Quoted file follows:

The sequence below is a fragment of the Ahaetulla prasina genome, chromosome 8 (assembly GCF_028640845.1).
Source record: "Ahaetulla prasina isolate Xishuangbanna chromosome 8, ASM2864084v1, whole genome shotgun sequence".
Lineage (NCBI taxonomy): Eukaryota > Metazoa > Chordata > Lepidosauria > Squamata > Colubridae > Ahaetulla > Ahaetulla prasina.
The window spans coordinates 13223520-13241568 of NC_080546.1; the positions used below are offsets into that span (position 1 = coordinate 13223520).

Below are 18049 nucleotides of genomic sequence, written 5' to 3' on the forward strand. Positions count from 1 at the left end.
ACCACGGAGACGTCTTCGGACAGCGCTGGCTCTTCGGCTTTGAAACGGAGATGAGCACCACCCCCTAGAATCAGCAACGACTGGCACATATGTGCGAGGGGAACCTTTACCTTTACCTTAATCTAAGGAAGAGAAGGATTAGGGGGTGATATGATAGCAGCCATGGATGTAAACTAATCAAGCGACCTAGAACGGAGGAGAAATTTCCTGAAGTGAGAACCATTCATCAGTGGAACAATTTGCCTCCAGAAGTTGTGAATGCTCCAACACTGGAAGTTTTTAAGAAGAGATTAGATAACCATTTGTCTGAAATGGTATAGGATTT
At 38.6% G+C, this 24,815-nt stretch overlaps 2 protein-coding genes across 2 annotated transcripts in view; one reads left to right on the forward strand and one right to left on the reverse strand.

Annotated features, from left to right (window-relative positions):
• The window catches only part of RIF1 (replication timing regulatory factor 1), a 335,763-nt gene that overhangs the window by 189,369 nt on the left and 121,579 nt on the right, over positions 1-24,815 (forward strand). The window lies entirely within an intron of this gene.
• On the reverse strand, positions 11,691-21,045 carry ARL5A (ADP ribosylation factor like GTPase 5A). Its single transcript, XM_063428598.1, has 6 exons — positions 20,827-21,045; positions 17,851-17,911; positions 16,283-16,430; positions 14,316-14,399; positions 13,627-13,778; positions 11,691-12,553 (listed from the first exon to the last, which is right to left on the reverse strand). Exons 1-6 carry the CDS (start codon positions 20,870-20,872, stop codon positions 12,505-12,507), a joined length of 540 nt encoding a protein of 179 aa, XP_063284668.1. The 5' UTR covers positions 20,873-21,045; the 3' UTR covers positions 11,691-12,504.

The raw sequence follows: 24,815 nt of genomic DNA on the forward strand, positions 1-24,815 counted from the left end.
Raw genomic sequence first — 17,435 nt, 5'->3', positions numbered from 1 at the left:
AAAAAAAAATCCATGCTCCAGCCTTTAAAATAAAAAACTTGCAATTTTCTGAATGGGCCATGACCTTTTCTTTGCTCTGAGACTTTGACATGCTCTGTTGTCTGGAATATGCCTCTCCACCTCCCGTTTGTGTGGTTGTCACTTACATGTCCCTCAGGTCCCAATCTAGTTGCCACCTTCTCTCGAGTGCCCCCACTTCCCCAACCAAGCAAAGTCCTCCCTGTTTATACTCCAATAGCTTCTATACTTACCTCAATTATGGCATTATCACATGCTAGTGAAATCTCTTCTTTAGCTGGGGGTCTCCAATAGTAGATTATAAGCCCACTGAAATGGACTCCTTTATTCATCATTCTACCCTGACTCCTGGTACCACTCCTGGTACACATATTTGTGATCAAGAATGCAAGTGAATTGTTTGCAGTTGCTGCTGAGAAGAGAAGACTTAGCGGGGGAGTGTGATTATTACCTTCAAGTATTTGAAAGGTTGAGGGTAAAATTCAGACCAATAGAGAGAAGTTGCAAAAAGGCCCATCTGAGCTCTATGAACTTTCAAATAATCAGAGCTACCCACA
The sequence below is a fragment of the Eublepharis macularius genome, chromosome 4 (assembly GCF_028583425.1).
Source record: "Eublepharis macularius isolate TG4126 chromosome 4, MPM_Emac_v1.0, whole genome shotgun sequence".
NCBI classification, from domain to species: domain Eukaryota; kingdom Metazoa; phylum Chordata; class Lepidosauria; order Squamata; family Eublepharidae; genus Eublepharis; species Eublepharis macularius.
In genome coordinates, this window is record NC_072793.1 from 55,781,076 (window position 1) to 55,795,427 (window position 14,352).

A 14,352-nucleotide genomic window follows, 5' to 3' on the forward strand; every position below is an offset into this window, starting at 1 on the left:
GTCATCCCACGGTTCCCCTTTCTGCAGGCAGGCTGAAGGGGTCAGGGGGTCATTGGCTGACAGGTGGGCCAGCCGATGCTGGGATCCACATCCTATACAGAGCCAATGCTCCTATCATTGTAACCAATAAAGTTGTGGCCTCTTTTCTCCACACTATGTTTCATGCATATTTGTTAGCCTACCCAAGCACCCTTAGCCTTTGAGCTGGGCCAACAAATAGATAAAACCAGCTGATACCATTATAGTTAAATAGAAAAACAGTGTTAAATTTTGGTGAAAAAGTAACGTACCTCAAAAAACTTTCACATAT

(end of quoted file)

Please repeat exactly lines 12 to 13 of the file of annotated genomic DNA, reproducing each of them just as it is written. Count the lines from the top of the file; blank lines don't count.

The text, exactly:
Raw genomic sequence first — 17,435 nt, 5'->3', positions numbered from 1 at the left:
AAAAAAAAATCCATGCTCCAGCCTTTAAAATAAAAAACTTGCAATTTTCTGAATGGGCCATGACCTTTTCTTTGCTCTGAGACTTTGACATGCTCTGTTGTCTGGAATATGCCTCTCCACCTCCCGTTTGTGTGGTTGTCACTTACATGTCCCTCAGGTCCCAATCTAGTTGCCACCTTCTCTCGAGTGCCCCCACTTCCCCAACCAAGCAAAGTCCTCCCTGTTTATACTCCAATAGCTTCTATACTTACCTCAATTATGGCATTATCACATGCTAGTGAAATCTCTTCTTTAGCTGGGGGTCTCCAATAGTAGATTATAAGCCCACTGAAATGGACTCCTTTATTCATCATTCTACCCTGACTCCTGGTACCACTCCTGGTACACATATTTGTGATCAAGAATGCAAGTGAATTGTTTGCAGTTGCTGCTGAGAAGAGAAGACTTAGCGGGGGAGTGTGATTATTACCTTCAAGTATTTGAAAGGTTGAGGGTAAAATTCAGACCAATAGAGAGAAGTTGCAAAAAGGCCCATCTGAGCTCTATGAACTTTCAAATAATCAGAGCTACCCACA